Undergraduate Studies Catalog (1999-2001)
Chairperson: Georges Dicker; Professors: Dicker, Joseph Gilbert, Harold Greenstein; Associate Professor: Jack B. Glickman.
The Department of Philosophy promotes the ideals of impartiality, intellectual rigor and clarity of thought. Its curriculum is designed to contribute to the enrichment and refinement of students' analytical, conceptual and communicatory abilities. The study of philosophy develops rational self-consciousness and cultivates habits of critical thought. Examining the best writings in the history of philosophy provides a broader perspective from which to view one's place in nature, the world and society.
The study of philosophy is excellent preparation not only for a career as an academic philoso pher, but also for careers in all fields that require clear, analytical thinking, writing, and speaking, including teaching and education, government, the ministry, business and management, pub lishing, and many other fields. Philosophy is also an excellent major for pre-law students, and the Philosophy Club operates a Law School Information Center in 100 Hartwell Hall.
Major in Philosophy
Philosophy majors must earn a minimum of 30 credits in philosophy, 18 of which must come from six required courses, and at least 15 of which must come from upper-division courses.
Specifically, the program requirements are as follows: Credits
I. Six required courses
II. Elective courses
Minor in Philosophy
Philosophy minors must complete 18 credits in philosophy, at least nine of which must come from upper-division courses.
Transfer credit is reviewed by the department chairperson on a course-by-course basis.
PHL 101 Introduction to Philosophy (A,H). Provides a general introduction to the study of philoso phy, including discussion of major problems of philosophy, based on the writings of historical and contemporary thinkers. 3 Cr. Every Semester.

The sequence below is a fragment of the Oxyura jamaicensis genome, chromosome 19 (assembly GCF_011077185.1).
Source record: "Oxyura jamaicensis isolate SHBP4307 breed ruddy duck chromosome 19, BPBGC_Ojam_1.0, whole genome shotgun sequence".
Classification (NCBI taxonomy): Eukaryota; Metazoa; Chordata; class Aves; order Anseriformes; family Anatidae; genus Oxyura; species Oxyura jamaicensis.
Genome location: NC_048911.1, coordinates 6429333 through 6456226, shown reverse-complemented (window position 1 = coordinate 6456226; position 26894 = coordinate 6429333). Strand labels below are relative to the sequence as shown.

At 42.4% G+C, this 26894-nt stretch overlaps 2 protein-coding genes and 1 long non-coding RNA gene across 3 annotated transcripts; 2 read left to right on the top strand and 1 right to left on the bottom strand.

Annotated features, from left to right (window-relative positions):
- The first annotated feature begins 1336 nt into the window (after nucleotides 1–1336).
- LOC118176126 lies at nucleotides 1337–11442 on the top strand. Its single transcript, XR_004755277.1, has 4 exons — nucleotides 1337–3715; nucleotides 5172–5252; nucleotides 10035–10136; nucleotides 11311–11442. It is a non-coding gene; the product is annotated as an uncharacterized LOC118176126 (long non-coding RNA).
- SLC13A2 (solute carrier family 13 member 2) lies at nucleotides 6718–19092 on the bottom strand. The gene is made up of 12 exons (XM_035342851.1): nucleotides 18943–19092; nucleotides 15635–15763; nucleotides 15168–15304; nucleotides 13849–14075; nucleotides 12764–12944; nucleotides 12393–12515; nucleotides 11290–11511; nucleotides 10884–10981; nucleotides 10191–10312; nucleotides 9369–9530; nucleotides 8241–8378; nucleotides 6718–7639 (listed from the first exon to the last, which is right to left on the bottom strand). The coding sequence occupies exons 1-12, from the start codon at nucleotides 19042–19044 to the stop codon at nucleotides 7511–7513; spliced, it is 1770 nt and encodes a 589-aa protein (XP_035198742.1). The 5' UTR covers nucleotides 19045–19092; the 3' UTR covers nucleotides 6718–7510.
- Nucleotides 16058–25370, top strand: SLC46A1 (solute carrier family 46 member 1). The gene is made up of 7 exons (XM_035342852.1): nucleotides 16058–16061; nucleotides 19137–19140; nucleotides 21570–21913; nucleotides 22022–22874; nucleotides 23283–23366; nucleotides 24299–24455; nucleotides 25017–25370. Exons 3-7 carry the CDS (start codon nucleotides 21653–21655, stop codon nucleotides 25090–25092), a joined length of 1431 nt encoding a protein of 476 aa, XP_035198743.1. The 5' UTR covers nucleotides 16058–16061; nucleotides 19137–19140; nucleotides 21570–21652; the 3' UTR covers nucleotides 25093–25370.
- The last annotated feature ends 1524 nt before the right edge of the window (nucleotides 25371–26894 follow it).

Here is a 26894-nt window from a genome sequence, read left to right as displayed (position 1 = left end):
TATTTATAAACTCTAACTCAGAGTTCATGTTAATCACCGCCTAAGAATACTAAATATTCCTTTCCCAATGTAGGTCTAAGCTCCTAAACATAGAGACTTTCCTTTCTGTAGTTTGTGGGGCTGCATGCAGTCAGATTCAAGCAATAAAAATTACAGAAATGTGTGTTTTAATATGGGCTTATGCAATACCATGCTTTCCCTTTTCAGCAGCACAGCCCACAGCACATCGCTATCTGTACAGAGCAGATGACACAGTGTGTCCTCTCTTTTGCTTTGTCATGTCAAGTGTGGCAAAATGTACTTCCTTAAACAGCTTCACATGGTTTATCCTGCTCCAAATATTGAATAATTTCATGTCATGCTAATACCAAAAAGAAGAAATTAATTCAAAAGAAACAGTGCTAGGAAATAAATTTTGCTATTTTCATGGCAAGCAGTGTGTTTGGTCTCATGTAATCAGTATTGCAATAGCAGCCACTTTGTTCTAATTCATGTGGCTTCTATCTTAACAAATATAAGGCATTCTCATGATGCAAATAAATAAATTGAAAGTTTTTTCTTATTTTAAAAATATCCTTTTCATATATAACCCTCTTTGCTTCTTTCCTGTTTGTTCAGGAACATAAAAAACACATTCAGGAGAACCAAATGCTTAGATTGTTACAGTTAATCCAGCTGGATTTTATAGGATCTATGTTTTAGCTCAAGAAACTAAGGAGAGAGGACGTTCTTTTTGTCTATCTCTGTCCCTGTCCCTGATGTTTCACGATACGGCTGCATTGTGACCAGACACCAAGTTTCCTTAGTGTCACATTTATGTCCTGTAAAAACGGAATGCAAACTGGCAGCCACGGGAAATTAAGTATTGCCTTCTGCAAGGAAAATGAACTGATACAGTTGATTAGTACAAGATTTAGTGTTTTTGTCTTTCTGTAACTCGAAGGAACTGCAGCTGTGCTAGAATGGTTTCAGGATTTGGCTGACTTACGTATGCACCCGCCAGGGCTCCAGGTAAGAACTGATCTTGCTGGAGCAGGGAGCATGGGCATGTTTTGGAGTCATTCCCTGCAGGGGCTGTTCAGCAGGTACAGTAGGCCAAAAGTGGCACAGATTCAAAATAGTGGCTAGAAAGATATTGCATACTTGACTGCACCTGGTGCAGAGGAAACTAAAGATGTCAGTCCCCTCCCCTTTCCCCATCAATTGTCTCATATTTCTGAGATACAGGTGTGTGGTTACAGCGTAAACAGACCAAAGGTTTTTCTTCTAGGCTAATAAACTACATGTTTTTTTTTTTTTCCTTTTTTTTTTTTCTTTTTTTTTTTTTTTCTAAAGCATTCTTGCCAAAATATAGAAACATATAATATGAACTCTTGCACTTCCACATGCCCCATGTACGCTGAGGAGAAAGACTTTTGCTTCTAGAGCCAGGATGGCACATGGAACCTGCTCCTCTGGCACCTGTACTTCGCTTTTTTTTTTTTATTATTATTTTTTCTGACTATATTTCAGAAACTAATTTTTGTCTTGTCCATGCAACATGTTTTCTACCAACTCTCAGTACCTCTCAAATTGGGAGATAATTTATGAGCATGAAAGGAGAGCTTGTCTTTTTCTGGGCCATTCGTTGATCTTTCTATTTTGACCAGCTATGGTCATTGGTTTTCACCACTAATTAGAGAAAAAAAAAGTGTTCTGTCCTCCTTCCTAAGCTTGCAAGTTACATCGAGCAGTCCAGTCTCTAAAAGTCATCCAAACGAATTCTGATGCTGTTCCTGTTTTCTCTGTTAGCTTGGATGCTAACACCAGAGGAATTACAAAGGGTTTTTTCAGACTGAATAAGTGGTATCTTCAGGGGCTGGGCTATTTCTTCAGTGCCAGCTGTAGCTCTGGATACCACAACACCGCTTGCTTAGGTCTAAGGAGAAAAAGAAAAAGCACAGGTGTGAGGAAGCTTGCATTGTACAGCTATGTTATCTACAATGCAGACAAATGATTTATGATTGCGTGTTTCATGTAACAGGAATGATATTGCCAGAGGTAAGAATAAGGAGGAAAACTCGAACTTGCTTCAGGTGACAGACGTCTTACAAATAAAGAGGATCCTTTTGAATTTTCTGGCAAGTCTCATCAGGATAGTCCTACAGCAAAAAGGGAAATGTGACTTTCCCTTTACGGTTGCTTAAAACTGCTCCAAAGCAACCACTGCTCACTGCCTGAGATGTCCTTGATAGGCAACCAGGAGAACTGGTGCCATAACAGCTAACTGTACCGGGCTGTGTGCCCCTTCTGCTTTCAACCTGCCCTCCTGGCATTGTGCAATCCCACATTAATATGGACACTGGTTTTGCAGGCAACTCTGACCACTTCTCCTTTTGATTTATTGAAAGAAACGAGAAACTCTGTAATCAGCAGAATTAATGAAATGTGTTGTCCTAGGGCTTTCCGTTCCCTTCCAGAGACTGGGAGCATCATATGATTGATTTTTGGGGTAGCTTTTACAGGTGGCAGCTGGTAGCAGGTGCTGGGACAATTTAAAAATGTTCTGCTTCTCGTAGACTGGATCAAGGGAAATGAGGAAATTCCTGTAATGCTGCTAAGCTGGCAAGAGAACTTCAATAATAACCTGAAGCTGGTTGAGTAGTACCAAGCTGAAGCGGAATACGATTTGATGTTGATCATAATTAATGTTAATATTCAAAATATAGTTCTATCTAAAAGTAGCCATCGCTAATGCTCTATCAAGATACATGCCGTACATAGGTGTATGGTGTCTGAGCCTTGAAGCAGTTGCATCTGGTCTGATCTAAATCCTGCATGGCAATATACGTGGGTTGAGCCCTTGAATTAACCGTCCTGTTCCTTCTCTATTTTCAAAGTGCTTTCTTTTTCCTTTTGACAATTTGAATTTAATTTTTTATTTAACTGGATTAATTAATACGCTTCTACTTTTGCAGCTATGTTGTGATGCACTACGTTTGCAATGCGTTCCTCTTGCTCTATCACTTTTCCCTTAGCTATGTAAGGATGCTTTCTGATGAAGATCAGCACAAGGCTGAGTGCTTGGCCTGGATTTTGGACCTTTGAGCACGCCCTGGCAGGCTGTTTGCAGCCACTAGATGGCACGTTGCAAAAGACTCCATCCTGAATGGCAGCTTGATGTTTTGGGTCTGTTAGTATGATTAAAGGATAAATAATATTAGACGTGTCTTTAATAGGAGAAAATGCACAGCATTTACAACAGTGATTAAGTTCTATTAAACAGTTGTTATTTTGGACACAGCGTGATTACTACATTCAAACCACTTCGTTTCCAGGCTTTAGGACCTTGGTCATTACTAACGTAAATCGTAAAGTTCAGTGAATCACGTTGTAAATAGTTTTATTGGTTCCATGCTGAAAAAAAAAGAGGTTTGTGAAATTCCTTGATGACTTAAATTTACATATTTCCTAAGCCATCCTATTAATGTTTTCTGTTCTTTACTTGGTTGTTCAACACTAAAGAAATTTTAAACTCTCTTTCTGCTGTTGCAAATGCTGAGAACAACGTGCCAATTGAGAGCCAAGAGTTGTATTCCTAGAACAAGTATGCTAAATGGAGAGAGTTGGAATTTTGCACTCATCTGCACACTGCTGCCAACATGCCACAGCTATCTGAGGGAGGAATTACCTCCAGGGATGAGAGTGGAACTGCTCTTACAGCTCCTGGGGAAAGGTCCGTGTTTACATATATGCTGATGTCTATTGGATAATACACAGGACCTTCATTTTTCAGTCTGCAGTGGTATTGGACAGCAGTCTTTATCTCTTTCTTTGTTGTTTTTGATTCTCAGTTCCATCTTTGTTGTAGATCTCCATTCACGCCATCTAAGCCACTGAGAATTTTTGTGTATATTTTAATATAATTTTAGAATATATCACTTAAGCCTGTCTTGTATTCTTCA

PHL 102 Introduction to Ethics (A,H). Provides for the study of major ethical systems in Western philosophy, including their intuitive, authoritarian, deontological, utilitarian, pragmatic or other justifications, through study of selected works of the chief moral philosophers. 3 Cr. Spring.
PHL 103 Introduction to Philosophy of Religion (A,H). Examines basic issues such as the existence and nature of God, faith and reason, the problem of evil, and religious experience and knowledge. 3 Cr. Spring.
PHL 104 Critical Thinking (A,H). Provides a study of the kinds of fallacious reasoning and argu =ments found in editorials, political statements, advertising, textbooks and statistics. Focuses on the functions of language, the construction of valid arguments, the avoidance of fallacy, and the relationships among opinion, belief, evidence and fact. 3 Cr. Every Semester.
PHL 202 Logic (A,H). Provides a study of inductive and deductive processes of reasoning, including the relation of logic to scientific inquir y and method, and the identification of fallacies in reasoning and discourse. 3 Cr. Every Semester.